Dishes You've Never Really Stopped to Think About
Unless you're a knowledgeable cook, there are probably a few dishes that you always order without knowing how to make them, what's in them, or what exactly they are. Here's your cheat sheet: Miso is high in sodium (986 mg in one cup; 251 mg in a tablespoon), and "tempura" is Japanese for "we borrowed this dish from the Portuguese, and that's why it's so fattening" (kidding; it signifies "deep fried"). Pork belly, the popular boneless meat, has 16 times more saturated fat than pork tenderloin and 10 times more saturated fat than pork chops. You may be pleasantly surprised to discover pork belly's country cousin, bacon, in sautéed vegetables and sauces...until you realize that sweet-smoky flavor is also supremely fatty-salty. Then there's confit. French women may not get fat, but you will if confit becomes your go-to bistro dish. This meat-preserving method, which involves cooking meat submerged in its own rendered fat (or in duck fat), traditionally involves duck or goose and was justifiable in the time before refrigerators. But it's cropping up on menus these days as chefs try it with pork, lamb, turkey and even fish.
Nude Foods That Are Hiding Something
Wonder why vegetable purees at restaurants always taste richer than the ones you blend at home? Schwartz from ICE says that it's usually due to cream (or sour cream, in the case of some cold soups). To suss out dairy, he suggests asking if the soup is vegan. Schwartz sees patrons passing on the potatoes and ordering rice instead, but he says it's common for Western-style chefs to add oil or butter for extra flavor and to keep grains from clumping (he advises requesting it "steamed plain"). "Grilled" suggests a flaming charcoal grill with open bars to allow fat to drip away, but Schwartz says diners and some chain restaurants tend to use flattop grills, which means the food sits in a pool of grease and soaks up fat. Ask your server if the restaurant uses a flame or flat-top grill, and then decide if you'd rather have your meat cooked another way, says Schwartz.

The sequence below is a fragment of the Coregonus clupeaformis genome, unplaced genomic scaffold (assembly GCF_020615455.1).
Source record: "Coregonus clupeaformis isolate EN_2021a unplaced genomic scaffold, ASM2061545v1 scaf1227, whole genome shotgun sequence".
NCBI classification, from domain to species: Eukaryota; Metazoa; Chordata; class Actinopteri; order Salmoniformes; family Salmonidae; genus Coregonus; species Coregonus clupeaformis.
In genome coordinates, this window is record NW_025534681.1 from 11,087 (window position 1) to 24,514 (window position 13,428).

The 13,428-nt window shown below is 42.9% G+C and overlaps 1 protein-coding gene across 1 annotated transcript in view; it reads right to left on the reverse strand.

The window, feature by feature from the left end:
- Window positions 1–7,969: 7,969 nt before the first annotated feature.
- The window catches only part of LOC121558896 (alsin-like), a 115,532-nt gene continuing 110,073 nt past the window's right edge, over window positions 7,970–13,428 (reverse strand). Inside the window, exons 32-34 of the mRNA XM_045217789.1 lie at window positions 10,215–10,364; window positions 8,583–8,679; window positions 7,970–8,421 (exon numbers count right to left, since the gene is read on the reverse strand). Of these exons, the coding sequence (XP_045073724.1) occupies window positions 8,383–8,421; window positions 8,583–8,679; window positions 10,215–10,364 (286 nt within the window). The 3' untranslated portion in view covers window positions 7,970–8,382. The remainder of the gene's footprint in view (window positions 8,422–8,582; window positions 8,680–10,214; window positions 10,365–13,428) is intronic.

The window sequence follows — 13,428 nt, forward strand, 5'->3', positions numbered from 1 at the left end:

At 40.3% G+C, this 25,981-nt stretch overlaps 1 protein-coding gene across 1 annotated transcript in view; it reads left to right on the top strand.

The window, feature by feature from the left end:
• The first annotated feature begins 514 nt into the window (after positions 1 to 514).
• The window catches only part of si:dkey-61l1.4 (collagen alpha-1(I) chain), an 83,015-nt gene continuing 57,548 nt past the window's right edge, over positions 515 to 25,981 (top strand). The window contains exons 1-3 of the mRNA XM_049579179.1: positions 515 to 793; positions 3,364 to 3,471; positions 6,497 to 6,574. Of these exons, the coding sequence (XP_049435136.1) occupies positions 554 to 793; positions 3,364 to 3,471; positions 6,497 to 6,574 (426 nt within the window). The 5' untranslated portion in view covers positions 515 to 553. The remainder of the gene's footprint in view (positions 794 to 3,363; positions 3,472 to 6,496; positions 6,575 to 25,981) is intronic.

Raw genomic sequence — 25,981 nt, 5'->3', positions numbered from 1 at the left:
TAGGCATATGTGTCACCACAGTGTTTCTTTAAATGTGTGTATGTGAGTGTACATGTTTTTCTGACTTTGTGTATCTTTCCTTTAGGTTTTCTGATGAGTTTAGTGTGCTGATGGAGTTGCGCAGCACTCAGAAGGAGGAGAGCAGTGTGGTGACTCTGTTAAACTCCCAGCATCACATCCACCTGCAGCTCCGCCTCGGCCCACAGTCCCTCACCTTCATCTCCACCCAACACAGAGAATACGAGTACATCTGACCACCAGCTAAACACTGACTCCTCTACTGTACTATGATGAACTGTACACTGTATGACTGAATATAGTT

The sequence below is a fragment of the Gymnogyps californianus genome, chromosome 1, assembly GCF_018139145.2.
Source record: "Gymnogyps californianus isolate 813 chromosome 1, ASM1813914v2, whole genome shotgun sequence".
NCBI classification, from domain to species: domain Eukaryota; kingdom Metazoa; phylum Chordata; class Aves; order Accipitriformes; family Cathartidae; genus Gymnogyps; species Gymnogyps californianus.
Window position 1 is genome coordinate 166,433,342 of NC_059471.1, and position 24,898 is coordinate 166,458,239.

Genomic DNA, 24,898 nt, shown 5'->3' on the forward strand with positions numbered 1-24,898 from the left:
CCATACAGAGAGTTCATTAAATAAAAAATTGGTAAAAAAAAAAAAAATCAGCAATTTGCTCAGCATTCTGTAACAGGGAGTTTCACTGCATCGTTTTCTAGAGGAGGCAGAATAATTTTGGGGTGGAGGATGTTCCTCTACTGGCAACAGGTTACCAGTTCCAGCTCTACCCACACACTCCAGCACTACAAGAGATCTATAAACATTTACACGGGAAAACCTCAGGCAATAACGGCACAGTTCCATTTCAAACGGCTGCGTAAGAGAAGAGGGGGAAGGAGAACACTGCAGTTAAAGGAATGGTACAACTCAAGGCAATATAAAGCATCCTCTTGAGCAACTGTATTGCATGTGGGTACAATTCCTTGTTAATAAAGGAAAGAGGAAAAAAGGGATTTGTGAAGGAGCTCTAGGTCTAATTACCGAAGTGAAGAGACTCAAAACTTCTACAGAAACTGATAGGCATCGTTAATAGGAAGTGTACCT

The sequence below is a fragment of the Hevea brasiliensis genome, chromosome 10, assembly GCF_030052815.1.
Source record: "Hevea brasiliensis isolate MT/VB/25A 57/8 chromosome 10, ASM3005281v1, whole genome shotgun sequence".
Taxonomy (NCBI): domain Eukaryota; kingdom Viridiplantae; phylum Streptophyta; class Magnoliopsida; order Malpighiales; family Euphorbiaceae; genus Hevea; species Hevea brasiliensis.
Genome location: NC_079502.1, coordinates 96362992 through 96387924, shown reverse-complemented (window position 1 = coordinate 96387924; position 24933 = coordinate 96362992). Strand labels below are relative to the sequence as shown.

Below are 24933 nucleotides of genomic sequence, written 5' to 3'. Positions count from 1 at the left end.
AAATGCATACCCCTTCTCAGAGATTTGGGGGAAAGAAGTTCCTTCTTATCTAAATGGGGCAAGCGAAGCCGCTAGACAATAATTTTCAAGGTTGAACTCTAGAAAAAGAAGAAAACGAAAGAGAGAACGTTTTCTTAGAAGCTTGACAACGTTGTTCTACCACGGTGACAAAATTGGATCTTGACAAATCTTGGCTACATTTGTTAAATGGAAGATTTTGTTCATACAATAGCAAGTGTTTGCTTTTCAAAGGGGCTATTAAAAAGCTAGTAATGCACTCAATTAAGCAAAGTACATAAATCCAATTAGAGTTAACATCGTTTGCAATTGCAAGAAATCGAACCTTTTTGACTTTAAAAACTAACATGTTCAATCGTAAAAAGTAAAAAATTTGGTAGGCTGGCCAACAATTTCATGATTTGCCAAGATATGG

The "Better Choice" Dessert
If you've decided to order a treat, don't compromise. You'll not only feel as if you missed out on what you really wanted, but you may accidentally order something even more
fattening. Let's say you're dying for a piece of flourless chocolate cake but you feel like the pear tart would be healthier (it's got fruit, right?). Gensler found an example of a slice of chocolate cake with 234 calories and 11 grams of fat, compared to a pear tart with 340 calories and 17 grams of fat (the tart was bigger, and most likely made with more butter). If you're craving ice cream but wonder if flan or gelato would be wiser, go with your gut: 1/2 cup vanilla ice cream has 145 calories and 8 grams saturated fat, and the same amount of flan has 220 calories and 6 grams of fat. Gelato also has less fat than ice cream—but more calories. This is a numbers game that's not worth playing, so satisfying your cravings with just one creamy, velvety scoop.
Healthier versions of your favorite fast foods
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